As a prelude to Fermilab’s Earth Week celebration next week, we are holding a colloquium titled “Physics of Sustainability” by former Argonne National Laboratory Director Peter Littlewood. The colloquium takes place this Wednesday, April 12, at 4 p.m. in Wilson Hall’s One West. The talk is open to the public.
In a recent international poll, 71 percent thought their country “could almost entirely replace coal and nuclear energy within 20 years by becoming highly energy-efficient and focusing on generating energy from the sun and wind.” Littlewood claims that, unfortunately, this optimism is not justified by the state of current technologies, either in terms of their efficiency or their cost. He argues, however, that a review of the fundamental principles suggests that there are modest grounds for optimism in the long term, as a long host of inventions can be brought to fruition.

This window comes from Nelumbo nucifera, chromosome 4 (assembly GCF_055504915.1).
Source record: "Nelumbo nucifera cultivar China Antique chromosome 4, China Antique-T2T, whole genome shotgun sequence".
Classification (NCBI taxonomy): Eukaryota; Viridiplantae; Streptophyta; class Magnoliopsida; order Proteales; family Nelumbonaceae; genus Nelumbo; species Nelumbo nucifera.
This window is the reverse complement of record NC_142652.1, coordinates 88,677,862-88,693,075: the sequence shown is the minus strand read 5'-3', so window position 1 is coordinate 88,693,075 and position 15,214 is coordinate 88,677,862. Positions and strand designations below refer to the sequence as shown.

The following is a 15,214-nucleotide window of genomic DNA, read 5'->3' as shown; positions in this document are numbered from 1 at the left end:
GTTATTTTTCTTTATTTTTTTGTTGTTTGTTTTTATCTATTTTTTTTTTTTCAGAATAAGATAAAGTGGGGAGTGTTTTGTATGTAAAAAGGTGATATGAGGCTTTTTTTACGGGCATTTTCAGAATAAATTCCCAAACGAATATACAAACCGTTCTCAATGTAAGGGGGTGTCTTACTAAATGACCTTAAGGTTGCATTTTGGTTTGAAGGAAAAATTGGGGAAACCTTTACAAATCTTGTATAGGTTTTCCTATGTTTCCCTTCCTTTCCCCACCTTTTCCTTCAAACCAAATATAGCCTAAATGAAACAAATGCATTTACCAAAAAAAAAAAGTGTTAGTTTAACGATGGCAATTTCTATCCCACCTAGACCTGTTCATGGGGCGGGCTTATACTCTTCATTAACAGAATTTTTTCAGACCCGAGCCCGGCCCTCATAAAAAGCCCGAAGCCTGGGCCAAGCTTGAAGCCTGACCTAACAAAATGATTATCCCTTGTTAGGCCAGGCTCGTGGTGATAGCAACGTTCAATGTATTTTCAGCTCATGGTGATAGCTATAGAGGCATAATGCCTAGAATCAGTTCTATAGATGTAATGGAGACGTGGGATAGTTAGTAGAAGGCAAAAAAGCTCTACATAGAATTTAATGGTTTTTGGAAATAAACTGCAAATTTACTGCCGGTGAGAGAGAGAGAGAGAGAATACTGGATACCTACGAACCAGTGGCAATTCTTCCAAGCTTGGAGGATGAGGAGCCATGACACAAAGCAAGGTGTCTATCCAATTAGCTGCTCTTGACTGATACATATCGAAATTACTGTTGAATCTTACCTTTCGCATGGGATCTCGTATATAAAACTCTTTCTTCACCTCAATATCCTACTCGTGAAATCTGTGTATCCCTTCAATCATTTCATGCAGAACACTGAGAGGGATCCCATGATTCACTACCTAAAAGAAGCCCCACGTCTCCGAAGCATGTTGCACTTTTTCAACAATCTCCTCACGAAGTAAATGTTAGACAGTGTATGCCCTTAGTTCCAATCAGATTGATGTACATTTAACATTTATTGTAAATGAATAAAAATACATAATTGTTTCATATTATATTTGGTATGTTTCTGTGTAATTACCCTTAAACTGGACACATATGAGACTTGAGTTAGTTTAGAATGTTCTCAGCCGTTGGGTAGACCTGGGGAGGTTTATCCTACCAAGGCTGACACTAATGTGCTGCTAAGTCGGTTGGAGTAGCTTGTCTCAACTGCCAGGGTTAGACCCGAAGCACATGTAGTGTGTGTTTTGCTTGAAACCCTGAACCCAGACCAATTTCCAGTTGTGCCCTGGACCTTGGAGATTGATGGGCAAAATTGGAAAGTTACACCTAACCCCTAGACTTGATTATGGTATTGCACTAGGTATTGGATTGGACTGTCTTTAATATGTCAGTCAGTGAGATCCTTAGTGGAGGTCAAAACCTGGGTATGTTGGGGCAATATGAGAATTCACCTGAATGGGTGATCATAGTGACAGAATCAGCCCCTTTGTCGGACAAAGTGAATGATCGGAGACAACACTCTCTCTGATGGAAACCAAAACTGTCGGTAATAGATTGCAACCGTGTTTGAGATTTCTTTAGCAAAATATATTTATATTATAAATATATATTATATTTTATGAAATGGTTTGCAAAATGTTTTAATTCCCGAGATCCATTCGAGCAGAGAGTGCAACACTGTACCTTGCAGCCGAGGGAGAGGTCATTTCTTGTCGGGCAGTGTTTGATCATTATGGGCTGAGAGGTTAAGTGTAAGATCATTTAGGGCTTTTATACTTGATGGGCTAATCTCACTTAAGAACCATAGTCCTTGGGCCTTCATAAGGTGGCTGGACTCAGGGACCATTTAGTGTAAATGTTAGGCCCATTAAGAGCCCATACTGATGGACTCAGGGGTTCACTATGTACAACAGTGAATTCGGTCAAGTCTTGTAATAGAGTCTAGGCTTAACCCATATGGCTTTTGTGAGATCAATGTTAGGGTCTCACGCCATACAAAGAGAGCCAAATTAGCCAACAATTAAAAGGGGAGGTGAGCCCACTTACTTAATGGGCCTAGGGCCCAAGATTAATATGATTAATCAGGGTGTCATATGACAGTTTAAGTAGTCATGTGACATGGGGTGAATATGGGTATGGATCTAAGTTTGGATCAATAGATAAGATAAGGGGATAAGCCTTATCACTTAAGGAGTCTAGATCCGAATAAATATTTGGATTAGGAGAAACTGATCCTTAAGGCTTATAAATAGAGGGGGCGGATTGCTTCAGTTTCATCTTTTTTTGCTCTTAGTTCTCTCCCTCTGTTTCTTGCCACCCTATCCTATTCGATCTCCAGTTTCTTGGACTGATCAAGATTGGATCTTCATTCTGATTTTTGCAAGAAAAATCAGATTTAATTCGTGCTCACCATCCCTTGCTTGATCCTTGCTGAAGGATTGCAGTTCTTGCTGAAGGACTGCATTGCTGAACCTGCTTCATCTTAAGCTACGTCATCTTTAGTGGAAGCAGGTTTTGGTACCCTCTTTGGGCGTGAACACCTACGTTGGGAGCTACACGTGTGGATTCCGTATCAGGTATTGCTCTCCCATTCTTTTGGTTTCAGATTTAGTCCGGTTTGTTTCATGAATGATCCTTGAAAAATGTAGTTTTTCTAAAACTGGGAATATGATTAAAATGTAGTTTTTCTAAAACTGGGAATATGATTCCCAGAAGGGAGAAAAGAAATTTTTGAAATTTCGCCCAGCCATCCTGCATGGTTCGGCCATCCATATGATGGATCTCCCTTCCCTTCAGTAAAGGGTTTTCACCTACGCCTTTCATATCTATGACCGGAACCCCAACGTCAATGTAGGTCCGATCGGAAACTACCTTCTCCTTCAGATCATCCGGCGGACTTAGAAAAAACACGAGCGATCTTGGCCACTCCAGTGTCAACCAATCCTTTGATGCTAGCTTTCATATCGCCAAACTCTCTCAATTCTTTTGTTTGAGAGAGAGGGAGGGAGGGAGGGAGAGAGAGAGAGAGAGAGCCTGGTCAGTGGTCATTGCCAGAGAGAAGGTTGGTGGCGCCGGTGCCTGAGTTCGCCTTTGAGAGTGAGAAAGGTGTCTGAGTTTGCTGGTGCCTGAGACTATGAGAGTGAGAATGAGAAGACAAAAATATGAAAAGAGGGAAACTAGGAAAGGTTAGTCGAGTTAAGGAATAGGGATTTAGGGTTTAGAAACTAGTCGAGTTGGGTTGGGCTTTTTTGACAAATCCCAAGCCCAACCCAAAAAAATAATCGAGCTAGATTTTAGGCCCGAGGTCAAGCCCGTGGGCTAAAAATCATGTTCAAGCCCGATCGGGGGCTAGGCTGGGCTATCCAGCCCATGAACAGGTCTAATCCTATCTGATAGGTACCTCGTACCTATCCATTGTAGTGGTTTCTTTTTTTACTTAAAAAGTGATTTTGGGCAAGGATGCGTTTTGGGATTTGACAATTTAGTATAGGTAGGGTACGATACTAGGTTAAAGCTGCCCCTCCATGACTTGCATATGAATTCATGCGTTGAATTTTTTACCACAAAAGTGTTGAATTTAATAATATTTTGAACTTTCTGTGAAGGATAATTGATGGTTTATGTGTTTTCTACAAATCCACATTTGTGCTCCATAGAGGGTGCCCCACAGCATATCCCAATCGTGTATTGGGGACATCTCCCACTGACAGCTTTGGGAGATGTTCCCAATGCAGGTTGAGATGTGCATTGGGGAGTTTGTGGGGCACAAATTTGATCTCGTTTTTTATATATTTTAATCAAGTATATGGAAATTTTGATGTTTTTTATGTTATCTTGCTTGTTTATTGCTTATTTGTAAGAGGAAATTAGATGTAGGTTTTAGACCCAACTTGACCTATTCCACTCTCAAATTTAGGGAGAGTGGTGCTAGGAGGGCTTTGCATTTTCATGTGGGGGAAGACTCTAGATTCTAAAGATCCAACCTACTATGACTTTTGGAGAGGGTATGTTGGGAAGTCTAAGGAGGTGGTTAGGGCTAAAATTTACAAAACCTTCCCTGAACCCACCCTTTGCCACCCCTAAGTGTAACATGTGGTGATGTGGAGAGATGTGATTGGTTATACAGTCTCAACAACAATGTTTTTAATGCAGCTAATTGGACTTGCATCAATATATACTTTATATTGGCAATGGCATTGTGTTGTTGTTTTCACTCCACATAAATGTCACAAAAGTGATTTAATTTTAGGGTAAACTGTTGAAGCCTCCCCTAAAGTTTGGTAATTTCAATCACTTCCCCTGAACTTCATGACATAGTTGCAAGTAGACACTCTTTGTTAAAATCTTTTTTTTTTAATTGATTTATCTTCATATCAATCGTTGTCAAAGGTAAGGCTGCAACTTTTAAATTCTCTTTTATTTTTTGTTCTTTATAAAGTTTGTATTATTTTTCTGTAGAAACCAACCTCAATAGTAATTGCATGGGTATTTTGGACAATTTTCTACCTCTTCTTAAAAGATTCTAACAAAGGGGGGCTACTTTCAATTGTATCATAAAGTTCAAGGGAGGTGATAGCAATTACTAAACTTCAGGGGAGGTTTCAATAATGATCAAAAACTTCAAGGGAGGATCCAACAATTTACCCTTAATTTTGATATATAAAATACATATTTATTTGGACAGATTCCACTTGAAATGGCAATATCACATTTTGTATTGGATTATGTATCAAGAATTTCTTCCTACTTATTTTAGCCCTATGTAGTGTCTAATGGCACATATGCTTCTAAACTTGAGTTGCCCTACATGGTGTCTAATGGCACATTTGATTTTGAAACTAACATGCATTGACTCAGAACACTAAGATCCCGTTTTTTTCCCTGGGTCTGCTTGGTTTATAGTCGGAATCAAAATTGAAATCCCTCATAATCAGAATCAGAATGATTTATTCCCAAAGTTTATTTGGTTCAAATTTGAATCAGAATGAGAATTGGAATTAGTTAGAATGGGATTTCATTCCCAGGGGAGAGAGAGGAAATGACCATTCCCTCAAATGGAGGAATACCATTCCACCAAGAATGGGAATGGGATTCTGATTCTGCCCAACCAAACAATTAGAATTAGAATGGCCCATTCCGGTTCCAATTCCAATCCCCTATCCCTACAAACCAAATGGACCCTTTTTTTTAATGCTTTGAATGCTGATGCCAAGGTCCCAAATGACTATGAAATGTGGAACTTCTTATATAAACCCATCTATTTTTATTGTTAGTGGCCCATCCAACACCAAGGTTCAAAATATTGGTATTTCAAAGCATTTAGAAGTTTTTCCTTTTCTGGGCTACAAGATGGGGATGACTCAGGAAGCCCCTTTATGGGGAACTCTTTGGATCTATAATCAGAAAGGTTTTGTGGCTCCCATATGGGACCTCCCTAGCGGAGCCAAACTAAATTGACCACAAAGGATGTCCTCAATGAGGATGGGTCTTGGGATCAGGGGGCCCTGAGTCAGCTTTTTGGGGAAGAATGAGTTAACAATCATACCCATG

Littlewood will provide a physicist’s perspective on some of the energy and sustainability challenges faced by the planet, stressing the need for thinking using robust principles to guide the investigation. To the extent that technology rather than conservation can play a role, efficient and low-cost materials technologies for energy capture, storage, transmission, and use will be key.
Can we rely on iterative improvements in what we have now, or do we need breakthroughs? If we are to have such breakthroughs, what is possible within the constraints of fundamental physical laws? How much headroom is there for new technologies?
Littlewood will give his answers to these questions on Wednesday.
Pushpa Bhat is the chair of the Fermilab Colloquium Committee, which organizes the colloquium series.